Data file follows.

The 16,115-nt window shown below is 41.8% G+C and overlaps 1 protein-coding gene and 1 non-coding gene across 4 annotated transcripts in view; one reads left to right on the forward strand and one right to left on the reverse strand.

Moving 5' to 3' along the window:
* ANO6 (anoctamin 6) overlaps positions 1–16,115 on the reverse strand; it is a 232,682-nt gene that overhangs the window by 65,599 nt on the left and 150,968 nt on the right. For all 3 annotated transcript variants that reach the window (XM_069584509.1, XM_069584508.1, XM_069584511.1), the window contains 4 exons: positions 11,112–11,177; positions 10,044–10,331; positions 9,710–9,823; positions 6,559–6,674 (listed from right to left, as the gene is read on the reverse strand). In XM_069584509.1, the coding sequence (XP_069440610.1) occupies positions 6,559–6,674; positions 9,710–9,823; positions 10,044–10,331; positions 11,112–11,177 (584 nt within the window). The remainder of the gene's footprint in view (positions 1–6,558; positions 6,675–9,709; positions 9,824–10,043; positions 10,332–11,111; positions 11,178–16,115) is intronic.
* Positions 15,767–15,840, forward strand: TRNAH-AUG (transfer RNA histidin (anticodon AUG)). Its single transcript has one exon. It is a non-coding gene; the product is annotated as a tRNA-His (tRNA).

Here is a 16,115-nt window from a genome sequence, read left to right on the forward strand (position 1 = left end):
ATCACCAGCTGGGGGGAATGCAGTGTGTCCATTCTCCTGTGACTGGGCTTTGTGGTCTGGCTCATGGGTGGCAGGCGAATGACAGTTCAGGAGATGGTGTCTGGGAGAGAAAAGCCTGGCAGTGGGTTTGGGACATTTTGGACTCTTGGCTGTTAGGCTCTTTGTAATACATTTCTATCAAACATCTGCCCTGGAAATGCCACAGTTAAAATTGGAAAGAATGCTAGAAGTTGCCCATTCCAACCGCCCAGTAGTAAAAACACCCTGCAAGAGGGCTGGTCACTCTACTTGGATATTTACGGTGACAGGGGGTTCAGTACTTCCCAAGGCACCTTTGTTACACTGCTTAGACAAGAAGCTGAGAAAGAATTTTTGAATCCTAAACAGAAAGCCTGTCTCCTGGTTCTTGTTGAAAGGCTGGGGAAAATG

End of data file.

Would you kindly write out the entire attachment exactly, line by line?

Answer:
The 16,115-nt window shown below is 41.8% G+C and overlaps 1 protein-coding gene and 1 non-coding gene across 4 annotated transcripts in view; one reads left to right on the forward strand and one right to left on the reverse strand.

Moving 5' to 3' along the window:
* ANO6 (anoctamin 6) overlaps positions 1–16,115 on the reverse strand; it is a 232,682-nt gene that overhangs the window by 65,599 nt on the left and 150,968 nt on the right. For all 3 annotated transcript variants that reach the window (XM_069584509.1, XM_069584508.1, XM_069584511.1), the window contains 4 exons: positions 11,112–11,177; positions 10,044–10,331; positions 9,710–9,823; positions 6,559–6,674 (listed from right to left, as the gene is read on the reverse strand). In XM_069584509.1, the coding sequence (XP_069440610.1) occupies positions 6,559–6,674; positions 9,710–9,823; positions 10,044–10,331; positions 11,112–11,177 (584 nt within the window). The remainder of the gene's footprint in view (positions 1–6,558; positions 6,675–9,709; positions 9,824–10,043; positions 10,332–11,111; positions 11,178–16,115) is intronic.
* Positions 15,767–15,840, forward strand: TRNAH-AUG (transfer RNA histidin (anticodon AUG)). Its single transcript has one exon. It is a non-coding gene; the product is annotated as a tRNA-His (tRNA).

Here is a 16,115-nt window from a genome sequence, read left to right on the forward strand (position 1 = left end):
ATCACCAGCTGGGGGGAATGCAGTGTGTCCATTCTCCTGTGACTGGGCTTTGTGGTCTGGCTCATGGGTGGCAGGCGAATGACAGTTCAGGAGATGGTGTCTGGGAGAGAAAAGCCTGGCAGTGGGTTTGGGACATTTTGGACTCTTGGCTGTTAGGCTCTTTGTAATACATTTCTATCAAACATCTGCCCTGGAAATGCCACAGTTAAAATTGGAAAGAATGCTAGAAGTTGCCCATTCCAACCGCCCAGTAGTAAAAACACCCTGCAAGAGGGCTGGTCACTCTACTTGGATATTTACGGTGACAGGGGGTTCAGTACTTCCCAAGGCACCTTTGTTACACTGCTTAGACAAGAAGCTGAGAAAGAATTTTTGAATCCTAAACAGAAAGCCTGTCTCCTGGTTCTTGTTGAAAGGCTGGGGAAAATG